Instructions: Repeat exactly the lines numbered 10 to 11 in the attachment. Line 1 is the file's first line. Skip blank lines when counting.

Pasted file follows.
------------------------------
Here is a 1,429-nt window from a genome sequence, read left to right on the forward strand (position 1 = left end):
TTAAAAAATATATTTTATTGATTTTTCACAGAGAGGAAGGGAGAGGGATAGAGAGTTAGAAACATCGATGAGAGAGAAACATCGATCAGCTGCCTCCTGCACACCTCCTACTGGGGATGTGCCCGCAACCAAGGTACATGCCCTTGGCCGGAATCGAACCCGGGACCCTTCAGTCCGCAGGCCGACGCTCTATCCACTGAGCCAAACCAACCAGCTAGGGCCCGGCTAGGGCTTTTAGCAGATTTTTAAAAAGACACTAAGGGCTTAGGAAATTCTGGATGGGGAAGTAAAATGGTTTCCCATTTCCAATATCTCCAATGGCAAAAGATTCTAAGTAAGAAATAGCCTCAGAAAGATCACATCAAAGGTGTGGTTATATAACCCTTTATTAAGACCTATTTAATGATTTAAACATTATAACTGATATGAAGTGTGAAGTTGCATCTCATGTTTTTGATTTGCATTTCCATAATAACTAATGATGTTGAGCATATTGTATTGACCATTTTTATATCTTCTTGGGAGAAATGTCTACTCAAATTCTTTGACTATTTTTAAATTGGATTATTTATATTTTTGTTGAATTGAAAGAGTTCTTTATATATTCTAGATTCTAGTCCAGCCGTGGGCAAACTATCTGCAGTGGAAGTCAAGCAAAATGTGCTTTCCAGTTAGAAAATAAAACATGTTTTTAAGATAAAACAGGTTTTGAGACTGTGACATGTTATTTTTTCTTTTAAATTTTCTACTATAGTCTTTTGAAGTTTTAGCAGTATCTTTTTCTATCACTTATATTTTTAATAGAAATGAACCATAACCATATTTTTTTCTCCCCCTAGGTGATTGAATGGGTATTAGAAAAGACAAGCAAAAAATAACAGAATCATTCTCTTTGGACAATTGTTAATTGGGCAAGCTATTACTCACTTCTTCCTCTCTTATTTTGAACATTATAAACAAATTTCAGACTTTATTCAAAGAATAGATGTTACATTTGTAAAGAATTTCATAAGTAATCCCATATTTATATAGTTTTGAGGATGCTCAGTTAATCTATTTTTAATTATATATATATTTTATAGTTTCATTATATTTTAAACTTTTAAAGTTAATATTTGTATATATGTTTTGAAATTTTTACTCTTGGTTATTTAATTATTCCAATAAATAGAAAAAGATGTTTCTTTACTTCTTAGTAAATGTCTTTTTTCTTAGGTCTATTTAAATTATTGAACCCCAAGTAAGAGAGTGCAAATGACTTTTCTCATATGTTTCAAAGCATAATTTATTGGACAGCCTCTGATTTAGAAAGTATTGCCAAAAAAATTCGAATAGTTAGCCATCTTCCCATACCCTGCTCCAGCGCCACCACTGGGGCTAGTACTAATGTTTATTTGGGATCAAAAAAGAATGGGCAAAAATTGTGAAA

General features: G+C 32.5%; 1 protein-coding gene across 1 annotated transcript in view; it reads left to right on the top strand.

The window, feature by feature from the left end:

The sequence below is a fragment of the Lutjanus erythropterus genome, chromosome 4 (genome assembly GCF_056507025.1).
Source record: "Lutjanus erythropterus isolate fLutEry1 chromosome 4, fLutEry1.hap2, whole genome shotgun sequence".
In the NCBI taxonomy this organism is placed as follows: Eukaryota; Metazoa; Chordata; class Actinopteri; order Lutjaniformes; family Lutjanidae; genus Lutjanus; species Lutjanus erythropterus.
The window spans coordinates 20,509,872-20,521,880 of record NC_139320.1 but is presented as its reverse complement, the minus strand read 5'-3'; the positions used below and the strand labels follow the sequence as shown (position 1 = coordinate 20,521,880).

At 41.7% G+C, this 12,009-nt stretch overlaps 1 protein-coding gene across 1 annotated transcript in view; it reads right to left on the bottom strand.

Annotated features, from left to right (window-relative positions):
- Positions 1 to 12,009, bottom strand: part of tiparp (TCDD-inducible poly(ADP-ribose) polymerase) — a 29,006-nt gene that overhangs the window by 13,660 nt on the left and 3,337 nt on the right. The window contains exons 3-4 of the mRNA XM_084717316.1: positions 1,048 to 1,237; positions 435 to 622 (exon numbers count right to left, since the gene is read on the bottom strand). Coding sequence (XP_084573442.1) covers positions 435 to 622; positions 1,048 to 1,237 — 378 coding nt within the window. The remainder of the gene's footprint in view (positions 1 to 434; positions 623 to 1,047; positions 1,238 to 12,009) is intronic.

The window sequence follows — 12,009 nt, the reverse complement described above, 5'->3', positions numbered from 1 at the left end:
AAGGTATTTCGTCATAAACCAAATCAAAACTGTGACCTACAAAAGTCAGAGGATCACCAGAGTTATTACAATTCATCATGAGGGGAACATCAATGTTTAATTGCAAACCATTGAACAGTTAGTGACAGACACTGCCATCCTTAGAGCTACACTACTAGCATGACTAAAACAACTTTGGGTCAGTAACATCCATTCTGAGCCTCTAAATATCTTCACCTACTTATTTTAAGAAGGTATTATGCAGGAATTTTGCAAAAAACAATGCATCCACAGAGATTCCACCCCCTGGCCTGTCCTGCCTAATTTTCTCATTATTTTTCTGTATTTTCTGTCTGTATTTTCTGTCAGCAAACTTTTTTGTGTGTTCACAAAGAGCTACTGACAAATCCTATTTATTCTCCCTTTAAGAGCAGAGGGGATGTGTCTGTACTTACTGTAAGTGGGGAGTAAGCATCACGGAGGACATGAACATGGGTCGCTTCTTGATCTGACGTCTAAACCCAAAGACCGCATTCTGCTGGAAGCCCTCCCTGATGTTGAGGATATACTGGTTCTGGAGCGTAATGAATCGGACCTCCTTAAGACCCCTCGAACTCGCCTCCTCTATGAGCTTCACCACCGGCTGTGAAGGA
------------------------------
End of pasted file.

Annotated features, from left to right (window-relative positions):
- Positions 1 to 12,009, bottom strand: part of tiparp (TCDD-inducible poly(ADP-ribose) polymerase) — a 29,006-nt gene that overhangs the window by 13,660 nt on the left and 3,337 nt on the right. The window contains exons 3-4 of the mRNA XM_084717316.1: positions 1,048 to 1,237; positions 435 to 622 (exon numbers count right to left, since the gene is read on the bottom strand). Coding sequence (XP_084573442.1) covers positions 435 to 622; positions 1,048 to 1,237 — 378 coding nt within the window. The remainder of the gene's footprint in view (positions 1 to 434; positions 623 to 1,047; positions 1,238 to 12,009) is intronic.